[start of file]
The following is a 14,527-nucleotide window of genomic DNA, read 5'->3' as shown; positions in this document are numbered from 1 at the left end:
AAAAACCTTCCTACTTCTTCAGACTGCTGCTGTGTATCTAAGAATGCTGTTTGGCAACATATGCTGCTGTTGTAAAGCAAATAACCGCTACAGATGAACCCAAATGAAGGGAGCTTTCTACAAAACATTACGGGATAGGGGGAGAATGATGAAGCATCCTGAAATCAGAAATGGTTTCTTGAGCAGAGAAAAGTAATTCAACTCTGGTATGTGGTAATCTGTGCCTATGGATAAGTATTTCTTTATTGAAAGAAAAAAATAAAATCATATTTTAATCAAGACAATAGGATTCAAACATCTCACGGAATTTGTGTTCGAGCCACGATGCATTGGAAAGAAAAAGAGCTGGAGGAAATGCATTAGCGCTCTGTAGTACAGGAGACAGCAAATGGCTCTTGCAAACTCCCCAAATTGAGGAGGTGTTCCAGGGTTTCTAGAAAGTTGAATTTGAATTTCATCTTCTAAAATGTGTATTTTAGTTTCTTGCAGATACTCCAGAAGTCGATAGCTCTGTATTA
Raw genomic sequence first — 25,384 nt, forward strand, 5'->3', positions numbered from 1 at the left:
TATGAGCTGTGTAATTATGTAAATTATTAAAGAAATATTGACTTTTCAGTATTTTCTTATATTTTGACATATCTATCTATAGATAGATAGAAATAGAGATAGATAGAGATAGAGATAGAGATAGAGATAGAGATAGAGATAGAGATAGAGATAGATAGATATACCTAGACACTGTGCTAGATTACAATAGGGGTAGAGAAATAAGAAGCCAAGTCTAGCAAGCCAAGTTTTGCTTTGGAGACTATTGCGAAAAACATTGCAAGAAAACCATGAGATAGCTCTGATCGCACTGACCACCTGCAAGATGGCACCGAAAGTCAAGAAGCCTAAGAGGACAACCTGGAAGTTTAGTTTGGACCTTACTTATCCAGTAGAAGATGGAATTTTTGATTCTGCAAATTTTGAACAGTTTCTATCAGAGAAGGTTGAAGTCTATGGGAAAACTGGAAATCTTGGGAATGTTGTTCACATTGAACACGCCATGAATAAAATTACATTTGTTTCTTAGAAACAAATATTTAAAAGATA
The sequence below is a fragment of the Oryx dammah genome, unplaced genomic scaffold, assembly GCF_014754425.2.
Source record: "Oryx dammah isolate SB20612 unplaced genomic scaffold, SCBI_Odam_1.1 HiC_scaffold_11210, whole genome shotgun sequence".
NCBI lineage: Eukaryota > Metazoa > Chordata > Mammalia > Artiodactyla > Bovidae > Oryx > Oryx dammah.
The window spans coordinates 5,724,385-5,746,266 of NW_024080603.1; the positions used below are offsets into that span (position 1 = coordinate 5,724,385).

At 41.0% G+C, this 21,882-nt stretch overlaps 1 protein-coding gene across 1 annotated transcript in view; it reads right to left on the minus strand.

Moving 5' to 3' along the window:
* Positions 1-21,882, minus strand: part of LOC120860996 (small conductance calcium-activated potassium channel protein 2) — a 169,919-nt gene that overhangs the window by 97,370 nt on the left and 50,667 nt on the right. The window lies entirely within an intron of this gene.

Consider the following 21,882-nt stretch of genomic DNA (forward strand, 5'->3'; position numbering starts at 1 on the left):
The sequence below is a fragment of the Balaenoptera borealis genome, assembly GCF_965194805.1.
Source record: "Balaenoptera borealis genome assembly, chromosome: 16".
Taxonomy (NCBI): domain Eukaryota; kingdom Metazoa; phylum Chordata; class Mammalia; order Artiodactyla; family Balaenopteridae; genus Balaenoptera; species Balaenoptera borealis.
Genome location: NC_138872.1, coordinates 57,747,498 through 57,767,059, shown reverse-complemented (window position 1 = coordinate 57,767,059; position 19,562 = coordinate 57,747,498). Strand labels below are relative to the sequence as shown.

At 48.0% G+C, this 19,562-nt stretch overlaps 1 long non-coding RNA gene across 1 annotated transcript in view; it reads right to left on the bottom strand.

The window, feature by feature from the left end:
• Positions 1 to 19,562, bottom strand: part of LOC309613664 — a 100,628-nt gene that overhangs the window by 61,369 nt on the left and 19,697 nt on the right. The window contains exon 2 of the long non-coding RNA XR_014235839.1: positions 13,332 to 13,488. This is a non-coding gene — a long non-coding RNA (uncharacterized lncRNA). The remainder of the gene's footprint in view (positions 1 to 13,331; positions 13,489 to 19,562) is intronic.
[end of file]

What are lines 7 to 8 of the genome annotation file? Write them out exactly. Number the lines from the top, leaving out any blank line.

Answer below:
NCBI lineage: Eukaryota > Metazoa > Chordata > Mammalia > Artiodactyla > Bovidae > Oryx > Oryx dammah.
The window spans coordinates 5,724,385-5,746,266 of NW_024080603.1; the positions used below are offsets into that span (position 1 = coordinate 5,724,385).